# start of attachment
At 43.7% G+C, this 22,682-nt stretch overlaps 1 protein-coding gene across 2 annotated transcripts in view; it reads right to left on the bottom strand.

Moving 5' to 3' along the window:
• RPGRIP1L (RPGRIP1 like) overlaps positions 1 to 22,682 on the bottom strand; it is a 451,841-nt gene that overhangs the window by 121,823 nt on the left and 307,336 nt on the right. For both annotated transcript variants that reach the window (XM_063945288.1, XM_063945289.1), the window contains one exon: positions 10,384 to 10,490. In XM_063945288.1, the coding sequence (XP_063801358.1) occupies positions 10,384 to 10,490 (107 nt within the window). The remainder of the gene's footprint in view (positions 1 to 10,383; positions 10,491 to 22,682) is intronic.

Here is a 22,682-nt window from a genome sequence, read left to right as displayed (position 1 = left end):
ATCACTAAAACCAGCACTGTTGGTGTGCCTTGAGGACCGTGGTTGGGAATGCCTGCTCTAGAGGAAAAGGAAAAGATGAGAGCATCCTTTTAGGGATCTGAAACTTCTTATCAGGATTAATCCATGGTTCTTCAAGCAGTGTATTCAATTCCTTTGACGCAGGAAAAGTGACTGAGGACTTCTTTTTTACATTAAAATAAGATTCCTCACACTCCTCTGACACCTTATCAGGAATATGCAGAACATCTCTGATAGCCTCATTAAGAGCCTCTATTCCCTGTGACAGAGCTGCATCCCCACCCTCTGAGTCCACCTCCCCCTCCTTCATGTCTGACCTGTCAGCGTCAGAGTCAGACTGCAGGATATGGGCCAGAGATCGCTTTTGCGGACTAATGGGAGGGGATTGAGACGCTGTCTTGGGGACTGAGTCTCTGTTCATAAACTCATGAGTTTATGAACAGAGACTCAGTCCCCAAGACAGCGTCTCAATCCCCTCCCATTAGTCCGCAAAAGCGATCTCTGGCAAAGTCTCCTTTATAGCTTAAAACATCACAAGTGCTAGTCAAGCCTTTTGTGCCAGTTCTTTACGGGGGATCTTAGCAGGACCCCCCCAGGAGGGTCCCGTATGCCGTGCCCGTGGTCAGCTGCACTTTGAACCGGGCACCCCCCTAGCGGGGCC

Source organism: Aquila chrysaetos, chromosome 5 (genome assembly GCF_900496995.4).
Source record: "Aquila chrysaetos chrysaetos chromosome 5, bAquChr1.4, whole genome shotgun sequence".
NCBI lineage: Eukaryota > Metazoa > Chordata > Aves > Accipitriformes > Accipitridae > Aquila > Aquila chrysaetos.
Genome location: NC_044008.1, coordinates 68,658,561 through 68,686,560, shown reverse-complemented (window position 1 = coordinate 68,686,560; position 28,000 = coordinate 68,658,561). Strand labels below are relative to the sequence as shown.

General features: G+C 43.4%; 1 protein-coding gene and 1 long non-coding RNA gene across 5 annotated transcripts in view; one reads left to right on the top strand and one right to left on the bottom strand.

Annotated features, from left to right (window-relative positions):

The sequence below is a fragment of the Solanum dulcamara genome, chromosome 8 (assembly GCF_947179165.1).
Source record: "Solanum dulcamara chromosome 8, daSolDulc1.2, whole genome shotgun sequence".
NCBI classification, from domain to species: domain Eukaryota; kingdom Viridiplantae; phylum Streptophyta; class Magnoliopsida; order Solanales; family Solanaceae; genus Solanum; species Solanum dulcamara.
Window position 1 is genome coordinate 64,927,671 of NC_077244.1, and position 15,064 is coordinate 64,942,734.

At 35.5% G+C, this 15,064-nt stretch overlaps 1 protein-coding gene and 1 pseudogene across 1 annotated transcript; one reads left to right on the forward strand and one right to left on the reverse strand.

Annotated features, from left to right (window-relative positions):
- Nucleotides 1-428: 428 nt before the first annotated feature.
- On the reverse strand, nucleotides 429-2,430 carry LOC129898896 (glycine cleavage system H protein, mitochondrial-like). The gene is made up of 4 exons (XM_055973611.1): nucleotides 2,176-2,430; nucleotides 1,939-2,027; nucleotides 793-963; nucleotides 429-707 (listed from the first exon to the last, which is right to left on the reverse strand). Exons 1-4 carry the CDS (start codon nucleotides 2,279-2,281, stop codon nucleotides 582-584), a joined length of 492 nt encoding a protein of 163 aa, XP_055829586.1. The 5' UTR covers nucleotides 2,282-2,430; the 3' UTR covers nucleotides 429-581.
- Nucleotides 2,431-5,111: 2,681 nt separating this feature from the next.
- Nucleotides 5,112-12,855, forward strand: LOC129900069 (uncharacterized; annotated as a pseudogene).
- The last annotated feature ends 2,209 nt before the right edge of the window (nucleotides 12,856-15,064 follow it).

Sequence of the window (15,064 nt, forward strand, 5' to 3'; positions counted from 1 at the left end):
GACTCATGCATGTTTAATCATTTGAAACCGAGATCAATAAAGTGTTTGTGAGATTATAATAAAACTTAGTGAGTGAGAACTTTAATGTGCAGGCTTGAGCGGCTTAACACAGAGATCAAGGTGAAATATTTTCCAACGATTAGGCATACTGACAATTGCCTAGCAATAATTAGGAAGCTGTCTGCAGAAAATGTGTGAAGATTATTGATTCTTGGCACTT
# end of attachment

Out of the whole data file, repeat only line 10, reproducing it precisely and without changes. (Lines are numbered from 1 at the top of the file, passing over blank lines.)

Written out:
General features: G+C 43.4%; 1 protein-coding gene and 1 long non-coding RNA gene across 5 annotated transcripts in view; one reads left to right on the top strand and one right to left on the bottom strand.